What Do I Do About My Anti-Semitic In-Laws?

I'm Jewish

Q: My fiancé was just home visiting his family ahead of our wedding next month. I’m Jewish, and he’s not (he was raised Methodist but does not have any interest in being a member of the church). We’re having a secular ceremony with a few Jewish elements (i.e., a chuppah, stomping the glass, and doing the hora, but that’s about it). He sat down with his parents to make sure they understood these traditions so they won’t be TOO overwhelmed the day of… his family is from a part of the country that doesn’t have many Jewish people.

His parents started saying some weird, vaguely anti-Semitic, things about Jews during this conversation. His mother, in particular, started talking about Netanyahu and Israeli-Palestinian politics, and claiming that she didn’t think “Jews from New York” would accept Methodists. I sense that she’s uncomfortable with the unknown in this instance, which is fair, but I find these statements and assumptions very hurtful, as does my fiancé. His family has said weird things to me in the past about my religion, and I’ve always chalked it up to them seeing me as “exotic,” but now I’m concerned that there’s something deeper going on.

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I’ve suggested that we try and incorporate customs from his background, but we don’t want our wedding to mention Jesus or God, and his family didn’t have any suggestions for things they’d like us to include when we asked, multiple times. He’s doing some research into Dutch traditions we could include (since they are of Dutch heritage, but many generations ago), but that’s mostly coming up blank. I’m not sure what else we could do to make sure they feel comfortable around my family and my culture, and also that his parents don’t say anything to offend my family, especially my elderly grandmother.

Any thoughts on how to navigate this?


A: Oh, LW. I do not envy the position you’re in. As a fellow secular Jew, I think you are absolutely right to be unsettled by this. The bad news is that you’re not going to fix it just by tweaking your ceremony plans.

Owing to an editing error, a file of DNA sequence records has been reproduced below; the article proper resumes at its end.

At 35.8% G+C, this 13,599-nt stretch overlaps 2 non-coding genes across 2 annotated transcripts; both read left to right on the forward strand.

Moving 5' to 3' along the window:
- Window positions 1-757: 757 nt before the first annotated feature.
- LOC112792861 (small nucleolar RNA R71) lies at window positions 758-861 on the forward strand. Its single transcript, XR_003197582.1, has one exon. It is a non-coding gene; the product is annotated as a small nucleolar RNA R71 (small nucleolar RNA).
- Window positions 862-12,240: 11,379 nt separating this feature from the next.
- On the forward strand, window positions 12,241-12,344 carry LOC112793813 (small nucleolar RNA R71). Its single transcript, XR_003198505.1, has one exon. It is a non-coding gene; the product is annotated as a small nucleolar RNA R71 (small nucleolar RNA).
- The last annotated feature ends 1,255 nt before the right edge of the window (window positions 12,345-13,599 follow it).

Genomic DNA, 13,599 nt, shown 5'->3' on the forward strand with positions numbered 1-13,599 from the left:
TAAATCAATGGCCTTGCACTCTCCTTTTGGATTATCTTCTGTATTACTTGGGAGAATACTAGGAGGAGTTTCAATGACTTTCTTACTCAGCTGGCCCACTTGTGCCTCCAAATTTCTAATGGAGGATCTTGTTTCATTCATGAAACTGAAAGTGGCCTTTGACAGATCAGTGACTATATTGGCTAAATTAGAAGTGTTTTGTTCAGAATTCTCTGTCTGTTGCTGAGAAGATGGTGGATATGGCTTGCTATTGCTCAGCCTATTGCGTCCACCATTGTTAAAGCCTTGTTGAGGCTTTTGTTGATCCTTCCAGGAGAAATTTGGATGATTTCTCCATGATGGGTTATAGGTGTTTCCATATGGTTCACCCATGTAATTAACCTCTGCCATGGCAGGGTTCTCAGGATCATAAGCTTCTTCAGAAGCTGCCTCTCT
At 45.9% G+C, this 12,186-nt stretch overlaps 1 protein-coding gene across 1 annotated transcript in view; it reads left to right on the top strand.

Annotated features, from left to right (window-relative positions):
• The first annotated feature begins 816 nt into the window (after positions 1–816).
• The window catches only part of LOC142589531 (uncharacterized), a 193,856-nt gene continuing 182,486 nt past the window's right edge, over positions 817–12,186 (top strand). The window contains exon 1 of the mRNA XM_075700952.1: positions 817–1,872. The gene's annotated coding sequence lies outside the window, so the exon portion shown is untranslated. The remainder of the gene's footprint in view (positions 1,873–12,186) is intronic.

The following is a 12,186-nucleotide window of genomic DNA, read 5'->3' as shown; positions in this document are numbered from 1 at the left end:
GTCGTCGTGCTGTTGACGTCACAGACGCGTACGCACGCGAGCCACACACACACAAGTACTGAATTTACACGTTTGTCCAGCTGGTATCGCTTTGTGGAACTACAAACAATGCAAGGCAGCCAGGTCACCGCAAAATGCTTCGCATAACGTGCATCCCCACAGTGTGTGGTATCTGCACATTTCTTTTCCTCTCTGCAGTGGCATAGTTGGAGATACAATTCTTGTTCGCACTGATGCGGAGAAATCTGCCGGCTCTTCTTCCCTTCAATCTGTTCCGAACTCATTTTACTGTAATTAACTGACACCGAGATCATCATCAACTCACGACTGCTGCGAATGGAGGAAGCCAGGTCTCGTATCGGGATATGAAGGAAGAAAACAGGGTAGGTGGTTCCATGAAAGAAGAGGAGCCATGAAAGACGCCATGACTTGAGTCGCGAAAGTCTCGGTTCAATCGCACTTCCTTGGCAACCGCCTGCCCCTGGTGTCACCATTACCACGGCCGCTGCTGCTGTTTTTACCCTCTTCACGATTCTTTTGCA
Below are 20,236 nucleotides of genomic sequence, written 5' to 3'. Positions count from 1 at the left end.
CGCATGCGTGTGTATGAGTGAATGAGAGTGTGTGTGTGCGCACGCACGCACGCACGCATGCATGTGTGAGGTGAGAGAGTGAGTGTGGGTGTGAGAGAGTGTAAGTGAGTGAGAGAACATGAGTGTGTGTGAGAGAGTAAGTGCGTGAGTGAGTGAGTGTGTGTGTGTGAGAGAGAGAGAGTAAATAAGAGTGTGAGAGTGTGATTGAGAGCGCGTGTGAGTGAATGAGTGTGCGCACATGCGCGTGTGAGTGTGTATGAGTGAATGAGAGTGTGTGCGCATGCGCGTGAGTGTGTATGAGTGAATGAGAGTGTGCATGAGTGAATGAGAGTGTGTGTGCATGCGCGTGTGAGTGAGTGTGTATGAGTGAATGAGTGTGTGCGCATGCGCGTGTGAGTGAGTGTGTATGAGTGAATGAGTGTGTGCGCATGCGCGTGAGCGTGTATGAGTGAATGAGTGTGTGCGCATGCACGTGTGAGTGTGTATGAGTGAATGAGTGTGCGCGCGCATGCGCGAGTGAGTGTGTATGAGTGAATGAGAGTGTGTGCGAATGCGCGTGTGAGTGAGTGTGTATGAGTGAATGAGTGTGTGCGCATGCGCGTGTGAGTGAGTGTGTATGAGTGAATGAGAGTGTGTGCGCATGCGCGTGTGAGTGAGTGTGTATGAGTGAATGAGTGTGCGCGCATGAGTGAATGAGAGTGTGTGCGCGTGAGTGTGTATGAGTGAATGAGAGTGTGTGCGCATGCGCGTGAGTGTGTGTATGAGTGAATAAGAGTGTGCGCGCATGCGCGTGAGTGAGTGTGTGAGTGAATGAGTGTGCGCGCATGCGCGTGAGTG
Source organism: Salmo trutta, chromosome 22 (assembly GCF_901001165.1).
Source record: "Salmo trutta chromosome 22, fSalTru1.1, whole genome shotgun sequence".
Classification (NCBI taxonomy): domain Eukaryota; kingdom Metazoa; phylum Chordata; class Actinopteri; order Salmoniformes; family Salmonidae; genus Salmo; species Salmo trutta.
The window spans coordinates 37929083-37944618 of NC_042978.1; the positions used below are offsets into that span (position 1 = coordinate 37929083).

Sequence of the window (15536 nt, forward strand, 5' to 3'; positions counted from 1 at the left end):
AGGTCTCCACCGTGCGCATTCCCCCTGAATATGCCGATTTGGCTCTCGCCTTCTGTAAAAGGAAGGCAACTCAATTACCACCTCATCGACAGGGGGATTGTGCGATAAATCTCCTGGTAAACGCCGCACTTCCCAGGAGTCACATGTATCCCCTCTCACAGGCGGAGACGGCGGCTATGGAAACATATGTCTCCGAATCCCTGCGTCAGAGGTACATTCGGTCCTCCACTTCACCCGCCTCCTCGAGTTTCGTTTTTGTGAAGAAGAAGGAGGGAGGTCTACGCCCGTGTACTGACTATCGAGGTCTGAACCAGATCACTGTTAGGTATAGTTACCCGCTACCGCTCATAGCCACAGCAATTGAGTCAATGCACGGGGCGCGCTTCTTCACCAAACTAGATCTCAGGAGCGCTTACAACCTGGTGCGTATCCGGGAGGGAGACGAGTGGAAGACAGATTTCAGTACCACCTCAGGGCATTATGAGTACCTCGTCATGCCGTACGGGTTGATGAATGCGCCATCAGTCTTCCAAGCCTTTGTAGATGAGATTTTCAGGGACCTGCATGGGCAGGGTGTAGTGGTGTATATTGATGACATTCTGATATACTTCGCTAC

Regardless of your (or my) personal opinions on Israel, I’m willing to bet that your mother-in-law did not broach this topic out of pure intellectual curiosity. I suspect that she saw an opening to let loose her discomfort about her son marrying a Jewish person. But she knew she couldn’t frame it in precisely those terms, so instead she turned a conversation about Judaism into a geopolitical commentary criticizing the only Jewish country in the world.

That’s not just “vaguely anti-Semitic.” That’s anti-Semitic, full stop. And here’s why it’s so insidious.

Being Jewish in America is so often an exercise in cognitive dissonance. For those of us of Ashkenazi heritage (descended from the members of the Jewish Diaspora who ended up in Europe), there’s enormous pressure to assimilate. We are encouraged to cast aside our traditions and erase our identity in exchange for a slice of the privilege our white, Christian peers were born with. And because we are privileged, it’s easy for people like your in-laws to maintain plausible deniability. They can use you as a proxy for questioning the actions of another country. They can convince you that having their identity “accepted” (read: centered) is just as urgent as you having your identity acknowledged at all.

At the same time, even white-passing Jews are constantly reminded that we are other—that being Jewish is alien, that we are mistrusted and feared. In the words of activist and writer Scot Nakagawa:

Privilege is not the same as power, and privilege is not a bulwark against white nationalism and other fascistic movements for those who are targeted, because privilege is conditional and hinges on [who] is in power.

Given who’s in power in the U.S. right now, the stakes are higher than ever. In this country, in 2018, Jewish people are being murdered because white, Christian folks—like your in-laws—are afraid of our otherness and are “uncomfortable with the unknown.”

It might seem like I’m coming down hard on your in-laws. I am. It’s lovely that you want to make them feel included in your ceremony, but there are bigger fish to fry here. I would urge you to think carefully about what it means to marry into a family that sees you as a Jew first, and an individual second.

And here’s the question you knew was coming: Where is your fiancé in all of this? Forget researching Dutch wedding traditions. Has he stood up for you to his parents? Has he told them that they were out of line, and that he doesn’t want to hear those kinds of comments from them ever again? Has he told them that they need to be on their absolute best behavior around your family—no commentary on Israel, no shows of worry about being Methodist in a sea of Jews, none of it?

Is he willing to face blowback from his family for standing with you and putting your needs first? Not just around the wedding, but for the entire duration of your marriage?

—Zoe Fenson

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Update: Anonymous reached out today to let us know:

My husband did call out his parents for the anti-Semitic remarks they made and used those terms and he has been very adamant about us being in this together, putting me first, and telling his parents that they could not behave this way at our wedding. My wedding happened nearly a month ago and, happily, all went well with both of our families.

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